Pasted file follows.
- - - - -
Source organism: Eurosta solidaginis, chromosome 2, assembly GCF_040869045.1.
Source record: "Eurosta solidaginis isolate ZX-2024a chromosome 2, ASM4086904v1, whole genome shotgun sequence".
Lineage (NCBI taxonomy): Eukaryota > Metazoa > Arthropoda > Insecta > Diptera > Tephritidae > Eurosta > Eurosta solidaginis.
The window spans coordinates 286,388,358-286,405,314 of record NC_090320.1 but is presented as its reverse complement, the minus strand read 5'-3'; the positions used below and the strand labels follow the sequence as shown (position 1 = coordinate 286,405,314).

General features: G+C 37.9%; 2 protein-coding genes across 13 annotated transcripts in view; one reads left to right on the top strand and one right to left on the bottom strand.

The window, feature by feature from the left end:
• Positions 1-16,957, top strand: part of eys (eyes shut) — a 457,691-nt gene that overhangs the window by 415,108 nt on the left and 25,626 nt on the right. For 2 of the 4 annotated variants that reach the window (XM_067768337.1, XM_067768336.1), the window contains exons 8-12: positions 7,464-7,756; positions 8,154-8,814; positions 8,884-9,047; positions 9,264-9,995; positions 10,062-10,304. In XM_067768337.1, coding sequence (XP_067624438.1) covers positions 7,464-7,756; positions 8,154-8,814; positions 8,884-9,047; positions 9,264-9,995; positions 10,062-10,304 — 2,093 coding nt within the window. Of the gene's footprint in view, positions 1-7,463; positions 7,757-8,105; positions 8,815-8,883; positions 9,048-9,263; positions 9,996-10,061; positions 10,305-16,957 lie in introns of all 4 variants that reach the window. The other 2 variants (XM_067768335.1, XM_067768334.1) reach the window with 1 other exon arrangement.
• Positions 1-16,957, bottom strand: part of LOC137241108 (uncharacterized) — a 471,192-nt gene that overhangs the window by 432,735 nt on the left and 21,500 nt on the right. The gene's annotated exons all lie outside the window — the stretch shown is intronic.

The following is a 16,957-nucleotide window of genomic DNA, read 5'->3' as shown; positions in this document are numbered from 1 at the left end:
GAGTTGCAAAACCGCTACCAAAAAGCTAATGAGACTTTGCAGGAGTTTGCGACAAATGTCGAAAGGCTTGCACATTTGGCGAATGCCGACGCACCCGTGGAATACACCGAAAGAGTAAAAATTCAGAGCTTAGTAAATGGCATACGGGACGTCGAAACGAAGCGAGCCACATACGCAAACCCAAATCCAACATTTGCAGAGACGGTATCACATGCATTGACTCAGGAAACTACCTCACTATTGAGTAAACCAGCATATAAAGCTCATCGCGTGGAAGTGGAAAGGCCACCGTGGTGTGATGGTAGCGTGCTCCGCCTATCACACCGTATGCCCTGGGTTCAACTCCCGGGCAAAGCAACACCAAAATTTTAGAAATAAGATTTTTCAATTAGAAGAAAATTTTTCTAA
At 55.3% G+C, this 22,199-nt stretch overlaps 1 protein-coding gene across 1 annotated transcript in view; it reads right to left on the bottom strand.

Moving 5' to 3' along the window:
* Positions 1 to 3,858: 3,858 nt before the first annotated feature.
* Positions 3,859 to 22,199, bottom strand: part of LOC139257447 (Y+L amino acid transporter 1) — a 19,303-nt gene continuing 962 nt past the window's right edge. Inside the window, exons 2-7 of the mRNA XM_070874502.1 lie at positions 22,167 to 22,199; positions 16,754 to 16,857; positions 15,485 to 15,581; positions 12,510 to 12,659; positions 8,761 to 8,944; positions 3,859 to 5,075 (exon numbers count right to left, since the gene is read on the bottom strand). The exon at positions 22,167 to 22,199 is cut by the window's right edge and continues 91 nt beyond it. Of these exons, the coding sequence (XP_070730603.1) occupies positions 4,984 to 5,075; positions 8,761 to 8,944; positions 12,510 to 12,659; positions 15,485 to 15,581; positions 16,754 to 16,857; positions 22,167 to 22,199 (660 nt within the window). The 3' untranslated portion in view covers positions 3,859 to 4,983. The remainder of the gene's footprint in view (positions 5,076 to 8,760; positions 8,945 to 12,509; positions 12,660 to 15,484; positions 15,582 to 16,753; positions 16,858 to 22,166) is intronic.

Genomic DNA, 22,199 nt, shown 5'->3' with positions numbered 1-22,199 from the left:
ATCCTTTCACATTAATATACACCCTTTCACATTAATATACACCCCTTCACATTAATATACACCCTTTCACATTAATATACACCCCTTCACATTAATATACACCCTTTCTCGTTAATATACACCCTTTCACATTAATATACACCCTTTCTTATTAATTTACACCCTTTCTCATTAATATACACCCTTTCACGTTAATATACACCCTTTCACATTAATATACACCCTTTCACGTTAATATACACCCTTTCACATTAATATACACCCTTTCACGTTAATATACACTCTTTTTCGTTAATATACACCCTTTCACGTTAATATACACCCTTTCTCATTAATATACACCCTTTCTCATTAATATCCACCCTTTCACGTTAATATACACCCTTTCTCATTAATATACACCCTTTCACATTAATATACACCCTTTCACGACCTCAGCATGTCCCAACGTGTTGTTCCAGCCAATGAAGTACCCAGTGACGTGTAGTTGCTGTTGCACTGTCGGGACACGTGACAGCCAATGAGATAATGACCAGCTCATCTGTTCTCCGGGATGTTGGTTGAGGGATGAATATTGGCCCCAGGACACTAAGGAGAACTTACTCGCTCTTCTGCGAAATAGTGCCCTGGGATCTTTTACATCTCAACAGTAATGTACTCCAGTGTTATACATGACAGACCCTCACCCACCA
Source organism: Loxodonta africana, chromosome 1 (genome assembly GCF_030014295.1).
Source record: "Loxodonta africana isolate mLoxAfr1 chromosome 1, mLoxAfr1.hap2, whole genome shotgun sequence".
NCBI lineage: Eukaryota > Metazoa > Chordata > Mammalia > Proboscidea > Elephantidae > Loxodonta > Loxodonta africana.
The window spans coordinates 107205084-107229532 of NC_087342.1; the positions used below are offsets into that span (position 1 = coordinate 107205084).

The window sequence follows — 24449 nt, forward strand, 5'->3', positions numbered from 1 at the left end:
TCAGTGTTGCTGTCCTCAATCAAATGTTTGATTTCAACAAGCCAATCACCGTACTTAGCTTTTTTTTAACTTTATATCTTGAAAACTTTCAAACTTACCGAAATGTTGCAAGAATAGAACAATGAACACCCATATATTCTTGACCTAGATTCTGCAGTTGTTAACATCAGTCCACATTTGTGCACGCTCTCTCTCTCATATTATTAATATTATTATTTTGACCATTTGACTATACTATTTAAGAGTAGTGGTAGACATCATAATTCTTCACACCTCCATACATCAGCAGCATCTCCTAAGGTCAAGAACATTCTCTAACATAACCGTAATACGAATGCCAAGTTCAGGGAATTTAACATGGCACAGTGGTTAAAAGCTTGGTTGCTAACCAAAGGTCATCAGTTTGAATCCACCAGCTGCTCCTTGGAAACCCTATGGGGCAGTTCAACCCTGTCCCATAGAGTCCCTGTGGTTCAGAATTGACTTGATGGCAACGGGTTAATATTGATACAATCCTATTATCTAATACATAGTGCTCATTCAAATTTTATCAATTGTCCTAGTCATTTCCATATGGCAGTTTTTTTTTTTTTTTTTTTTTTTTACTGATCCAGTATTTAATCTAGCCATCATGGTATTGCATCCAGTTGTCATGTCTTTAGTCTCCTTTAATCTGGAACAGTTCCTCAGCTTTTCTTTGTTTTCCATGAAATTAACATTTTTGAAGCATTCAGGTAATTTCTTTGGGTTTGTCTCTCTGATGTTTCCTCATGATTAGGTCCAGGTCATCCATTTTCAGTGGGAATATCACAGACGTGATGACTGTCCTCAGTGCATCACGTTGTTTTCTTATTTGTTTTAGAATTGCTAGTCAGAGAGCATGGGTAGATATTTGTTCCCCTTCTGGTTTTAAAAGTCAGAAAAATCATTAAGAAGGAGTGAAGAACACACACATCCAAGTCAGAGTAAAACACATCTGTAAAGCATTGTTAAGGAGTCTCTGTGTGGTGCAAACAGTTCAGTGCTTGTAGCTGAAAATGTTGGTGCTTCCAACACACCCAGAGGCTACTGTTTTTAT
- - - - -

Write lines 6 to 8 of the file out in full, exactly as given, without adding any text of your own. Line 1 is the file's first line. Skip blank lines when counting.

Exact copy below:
The window, feature by feature from the left end:
• Positions 1-16,957, top strand: part of eys (eyes shut) — a 457,691-nt gene that overhangs the window by 415,108 nt on the left and 25,626 nt on the right. For 2 of the 4 annotated variants that reach the window (XM_067768337.1, XM_067768336.1), the window contains exons 8-12: positions 7,464-7,756; positions 8,154-8,814; positions 8,884-9,047; positions 9,264-9,995; positions 10,062-10,304. In XM_067768337.1, coding sequence (XP_067624438.1) covers positions 7,464-7,756; positions 8,154-8,814; positions 8,884-9,047; positions 9,264-9,995; positions 10,062-10,304 — 2,093 coding nt within the window. Of the gene's footprint in view, positions 1-7,463; positions 7,757-8,105; positions 8,815-8,883; positions 9,048-9,263; positions 9,996-10,061; positions 10,305-16,957 lie in introns of all 4 variants that reach the window. The other 2 variants (XM_067768335.1, XM_067768334.1) reach the window with 1 other exon arrangement.
• Positions 1-16,957, bottom strand: part of LOC137241108 (uncharacterized) — a 471,192-nt gene that overhangs the window by 432,735 nt on the left and 21,500 nt on the right. The gene's annotated exons all lie outside the window — the stretch shown is intronic.